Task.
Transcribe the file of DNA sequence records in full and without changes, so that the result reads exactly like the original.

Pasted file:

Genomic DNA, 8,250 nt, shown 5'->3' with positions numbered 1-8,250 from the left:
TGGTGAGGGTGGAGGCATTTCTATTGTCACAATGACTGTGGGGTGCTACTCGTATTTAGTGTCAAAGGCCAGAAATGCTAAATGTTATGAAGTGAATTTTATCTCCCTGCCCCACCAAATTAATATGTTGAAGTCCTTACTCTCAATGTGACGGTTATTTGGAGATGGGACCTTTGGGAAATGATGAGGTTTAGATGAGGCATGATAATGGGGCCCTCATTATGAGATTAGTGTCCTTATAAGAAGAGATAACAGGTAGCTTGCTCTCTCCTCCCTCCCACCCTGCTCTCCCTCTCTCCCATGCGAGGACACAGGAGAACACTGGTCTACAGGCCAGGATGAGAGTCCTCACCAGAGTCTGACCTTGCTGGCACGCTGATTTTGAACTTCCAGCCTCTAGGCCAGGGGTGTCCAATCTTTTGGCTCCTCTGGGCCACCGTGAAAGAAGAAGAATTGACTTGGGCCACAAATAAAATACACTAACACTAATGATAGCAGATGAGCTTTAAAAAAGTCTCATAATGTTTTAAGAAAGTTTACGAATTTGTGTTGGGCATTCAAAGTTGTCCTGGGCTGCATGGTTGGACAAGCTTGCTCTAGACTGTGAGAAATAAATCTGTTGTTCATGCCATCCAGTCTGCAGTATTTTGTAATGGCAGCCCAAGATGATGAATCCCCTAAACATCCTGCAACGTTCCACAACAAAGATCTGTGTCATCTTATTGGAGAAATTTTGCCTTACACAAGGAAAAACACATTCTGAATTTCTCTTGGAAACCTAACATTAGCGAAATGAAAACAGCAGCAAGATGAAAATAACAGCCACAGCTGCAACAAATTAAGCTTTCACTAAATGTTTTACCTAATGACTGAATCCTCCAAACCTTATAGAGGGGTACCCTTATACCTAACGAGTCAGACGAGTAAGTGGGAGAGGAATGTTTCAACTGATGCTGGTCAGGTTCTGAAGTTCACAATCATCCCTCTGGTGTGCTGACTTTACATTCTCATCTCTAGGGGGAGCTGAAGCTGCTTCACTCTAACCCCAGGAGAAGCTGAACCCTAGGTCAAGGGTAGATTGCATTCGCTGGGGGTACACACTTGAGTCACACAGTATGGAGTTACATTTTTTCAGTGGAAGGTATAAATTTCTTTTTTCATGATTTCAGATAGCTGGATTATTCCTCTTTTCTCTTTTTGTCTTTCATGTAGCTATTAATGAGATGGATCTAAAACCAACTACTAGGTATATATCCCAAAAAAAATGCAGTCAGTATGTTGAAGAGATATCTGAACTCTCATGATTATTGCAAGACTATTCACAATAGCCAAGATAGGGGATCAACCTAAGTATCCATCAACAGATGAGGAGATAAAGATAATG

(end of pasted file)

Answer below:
Genomic DNA, 8,250 nt, shown 5'->3' with positions numbered 1-8,250 from the left:
TGGTGAGGGTGGAGGCATTTCTATTGTCACAATGACTGTGGGGTGCTACTCGTATTTAGTGTCAAAGGCCAGAAATGCTAAATGTTATGAAGTGAATTTTATCTCCCTGCCCCACCAAATTAATATGTTGAAGTCCTTACTCTCAATGTGACGGTTATTTGGAGATGGGACCTTTGGGAAATGATGAGGTTTAGATGAGGCATGATAATGGGGCCCTCATTATGAGATTAGTGTCCTTATAAGAAGAGATAACAGGTAGCTTGCTCTCTCCTCCCTCCCACCCTGCTCTCCCTCTCTCCCATGCGAGGACACAGGAGAACACTGGTCTACAGGCCAGGATGAGAGTCCTCACCAGAGTCTGACCTTGCTGGCACGCTGATTTTGAACTTCCAGCCTCTAGGCCAGGGGTGTCCAATCTTTTGGCTCCTCTGGGCCACCGTGAAAGAAGAAGAATTGACTTGGGCCACAAATAAAATACACTAACACTAATGATAGCAGATGAGCTTTAAAAAAGTCTCATAATGTTTTAAGAAAGTTTACGAATTTGTGTTGGGCATTCAAAGTTGTCCTGGGCTGCATGGTTGGACAAGCTTGCTCTAGACTGTGAGAAATAAATCTGTTGTTCATGCCATCCAGTCTGCAGTATTTTGTAATGGCAGCCCAAGATGATGAATCCCCTAAACATCCTGCAACGTTCCACAACAAAGATCTGTGTCATCTTATTGGAGAAATTTTGCCTTACACAAGGAAAAACACATTCTGAATTTCTCTTGGAAACCTAACATTAGCGAAATGAAAACAGCAGCAAGATGAAAATAACAGCCACAGCTGCAACAAATTAAGCTTTCACTAAATGTTTTACCTAATGACTGAATCCTCCAAACCTTATAGAGGGGTACCCTTATACCTAACGAGTCAGACGAGTAAGTGGGAGAGGAATGTTTCAACTGATGCTGGTCAGGTTCTGAAGTTCACAATCATCCCTCTGGTGTGCTGACTTTACATTCTCATCTCTAGGGGGAGCTGAAGCTGCTTCACTCTAACCCCAGGAGAAGCTGAACCCTAGGTCAAGGGTAGATTGCATTCGCTGGGGGTACACACTTGAGTCACACAGTATGGAGTTACATTTTTTCAGTGGAAGGTATAAATTTCTTTTTTCATGATTTCAGATAGCTGGATTATTCCTCTTTTCTCTTTTTGTCTTTCATGTAGCTATTAATGAGATGGATCTAAAACCAACTACTAGGTATATATCCCAAAAAAAATGCAGTCAGTATGTTGAAGAGATATCTGAACTCTCATGATTATTGCAAGACTATTCACAATAGCCAAGATAGGGGATCAACCTAAGTATCCATCAACAGATGAGGAGATAAAGATAATG